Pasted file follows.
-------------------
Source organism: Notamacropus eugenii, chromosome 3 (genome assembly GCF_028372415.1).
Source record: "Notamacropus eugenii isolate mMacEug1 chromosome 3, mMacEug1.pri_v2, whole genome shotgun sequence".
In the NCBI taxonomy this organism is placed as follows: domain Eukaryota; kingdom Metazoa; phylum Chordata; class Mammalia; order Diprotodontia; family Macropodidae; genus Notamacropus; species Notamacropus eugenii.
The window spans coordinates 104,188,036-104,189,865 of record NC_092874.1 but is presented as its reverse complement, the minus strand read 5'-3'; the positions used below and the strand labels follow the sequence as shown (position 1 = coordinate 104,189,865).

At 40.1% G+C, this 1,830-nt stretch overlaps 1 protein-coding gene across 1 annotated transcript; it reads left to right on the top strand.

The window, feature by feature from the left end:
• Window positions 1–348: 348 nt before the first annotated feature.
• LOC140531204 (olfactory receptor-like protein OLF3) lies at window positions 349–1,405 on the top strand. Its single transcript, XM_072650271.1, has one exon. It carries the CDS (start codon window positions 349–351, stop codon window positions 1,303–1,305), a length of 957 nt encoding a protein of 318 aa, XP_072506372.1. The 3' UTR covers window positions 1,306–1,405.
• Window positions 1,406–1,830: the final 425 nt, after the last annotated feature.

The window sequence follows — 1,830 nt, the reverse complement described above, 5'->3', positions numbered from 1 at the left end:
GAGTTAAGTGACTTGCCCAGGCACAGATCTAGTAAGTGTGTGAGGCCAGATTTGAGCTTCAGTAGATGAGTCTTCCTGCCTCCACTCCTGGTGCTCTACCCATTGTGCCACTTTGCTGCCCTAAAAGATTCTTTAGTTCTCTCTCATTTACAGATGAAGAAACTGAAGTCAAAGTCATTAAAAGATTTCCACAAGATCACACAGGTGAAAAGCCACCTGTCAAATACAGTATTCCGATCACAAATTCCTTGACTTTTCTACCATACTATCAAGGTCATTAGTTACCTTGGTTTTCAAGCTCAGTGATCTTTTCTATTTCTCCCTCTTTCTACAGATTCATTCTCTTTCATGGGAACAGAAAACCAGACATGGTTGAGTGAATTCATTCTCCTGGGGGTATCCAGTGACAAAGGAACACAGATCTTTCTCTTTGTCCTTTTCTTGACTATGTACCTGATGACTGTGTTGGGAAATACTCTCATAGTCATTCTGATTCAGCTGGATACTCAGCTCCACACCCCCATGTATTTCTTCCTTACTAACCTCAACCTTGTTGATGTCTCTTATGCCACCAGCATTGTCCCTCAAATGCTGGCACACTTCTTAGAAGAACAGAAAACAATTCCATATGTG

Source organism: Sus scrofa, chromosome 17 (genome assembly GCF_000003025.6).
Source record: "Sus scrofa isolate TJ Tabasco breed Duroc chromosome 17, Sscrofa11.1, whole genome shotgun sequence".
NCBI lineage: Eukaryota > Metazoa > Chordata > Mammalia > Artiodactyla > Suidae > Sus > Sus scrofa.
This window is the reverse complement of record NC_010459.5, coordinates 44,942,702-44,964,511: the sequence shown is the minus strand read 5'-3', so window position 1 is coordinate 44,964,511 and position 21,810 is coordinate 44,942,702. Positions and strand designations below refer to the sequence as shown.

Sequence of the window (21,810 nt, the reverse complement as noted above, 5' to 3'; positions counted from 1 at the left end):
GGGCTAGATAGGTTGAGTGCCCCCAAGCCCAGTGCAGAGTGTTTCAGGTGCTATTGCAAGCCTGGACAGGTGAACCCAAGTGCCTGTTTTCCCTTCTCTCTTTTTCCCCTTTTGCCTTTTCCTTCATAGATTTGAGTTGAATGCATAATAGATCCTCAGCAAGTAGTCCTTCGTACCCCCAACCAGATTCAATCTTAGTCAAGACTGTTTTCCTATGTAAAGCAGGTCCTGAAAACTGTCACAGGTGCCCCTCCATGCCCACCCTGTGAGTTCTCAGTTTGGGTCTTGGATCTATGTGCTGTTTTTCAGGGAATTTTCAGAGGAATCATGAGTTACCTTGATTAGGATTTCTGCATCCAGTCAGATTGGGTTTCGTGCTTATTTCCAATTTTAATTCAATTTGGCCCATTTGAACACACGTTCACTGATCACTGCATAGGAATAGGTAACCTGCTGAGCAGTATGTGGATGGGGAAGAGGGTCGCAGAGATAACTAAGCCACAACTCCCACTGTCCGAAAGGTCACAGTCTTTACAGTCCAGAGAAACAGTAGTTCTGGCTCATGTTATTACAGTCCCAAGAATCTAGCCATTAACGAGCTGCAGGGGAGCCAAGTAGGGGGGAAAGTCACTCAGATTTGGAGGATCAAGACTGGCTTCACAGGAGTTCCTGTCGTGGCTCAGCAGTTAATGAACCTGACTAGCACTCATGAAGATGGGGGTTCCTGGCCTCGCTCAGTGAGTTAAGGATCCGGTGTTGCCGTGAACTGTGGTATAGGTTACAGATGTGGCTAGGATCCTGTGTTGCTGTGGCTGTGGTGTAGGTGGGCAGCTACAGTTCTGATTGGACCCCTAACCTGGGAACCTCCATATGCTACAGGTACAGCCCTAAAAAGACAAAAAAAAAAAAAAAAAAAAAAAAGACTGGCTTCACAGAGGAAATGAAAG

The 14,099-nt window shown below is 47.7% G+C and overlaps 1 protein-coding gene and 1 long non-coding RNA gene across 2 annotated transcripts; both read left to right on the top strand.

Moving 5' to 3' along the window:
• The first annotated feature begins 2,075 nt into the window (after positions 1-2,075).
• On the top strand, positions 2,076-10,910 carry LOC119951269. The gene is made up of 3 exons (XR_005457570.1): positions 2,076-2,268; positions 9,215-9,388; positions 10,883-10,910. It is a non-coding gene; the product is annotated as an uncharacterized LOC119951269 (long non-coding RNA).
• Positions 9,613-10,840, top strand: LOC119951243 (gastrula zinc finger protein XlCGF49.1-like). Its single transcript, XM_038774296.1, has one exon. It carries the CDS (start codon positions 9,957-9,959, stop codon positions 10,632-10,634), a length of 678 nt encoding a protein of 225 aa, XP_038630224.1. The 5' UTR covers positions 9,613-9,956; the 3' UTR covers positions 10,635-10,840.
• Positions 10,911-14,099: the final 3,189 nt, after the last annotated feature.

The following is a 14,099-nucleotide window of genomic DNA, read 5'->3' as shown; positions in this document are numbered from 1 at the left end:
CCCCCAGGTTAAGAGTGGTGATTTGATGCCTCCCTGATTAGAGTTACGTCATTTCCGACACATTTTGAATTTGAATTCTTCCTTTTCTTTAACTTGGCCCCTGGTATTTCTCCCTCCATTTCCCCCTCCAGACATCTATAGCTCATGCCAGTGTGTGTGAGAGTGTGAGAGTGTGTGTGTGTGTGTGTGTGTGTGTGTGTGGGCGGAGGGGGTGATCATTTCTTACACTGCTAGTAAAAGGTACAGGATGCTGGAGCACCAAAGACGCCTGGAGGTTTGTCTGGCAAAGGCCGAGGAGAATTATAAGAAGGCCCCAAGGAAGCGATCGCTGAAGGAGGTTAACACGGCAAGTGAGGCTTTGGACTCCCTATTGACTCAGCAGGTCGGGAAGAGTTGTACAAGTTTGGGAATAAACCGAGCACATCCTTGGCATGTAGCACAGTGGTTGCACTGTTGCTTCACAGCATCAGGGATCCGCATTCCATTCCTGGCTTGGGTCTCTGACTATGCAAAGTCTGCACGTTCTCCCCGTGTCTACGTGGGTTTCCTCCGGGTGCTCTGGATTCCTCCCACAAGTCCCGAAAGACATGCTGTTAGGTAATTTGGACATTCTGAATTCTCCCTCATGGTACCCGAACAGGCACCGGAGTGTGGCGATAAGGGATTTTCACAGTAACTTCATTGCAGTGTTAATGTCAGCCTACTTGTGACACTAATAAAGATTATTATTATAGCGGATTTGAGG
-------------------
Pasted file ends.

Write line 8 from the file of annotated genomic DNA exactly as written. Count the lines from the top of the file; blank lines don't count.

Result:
• LOC140531204 (olfactory receptor-like protein OLF3) lies at window positions 349–1,405 on the top strand. Its single transcript, XM_072650271.1, has one exon. It carries the CDS (start codon window positions 349–351, stop codon window positions 1,303–1,305), a length of 957 nt encoding a protein of 318 aa, XP_072506372.1. The 3' UTR covers window positions 1,306–1,405.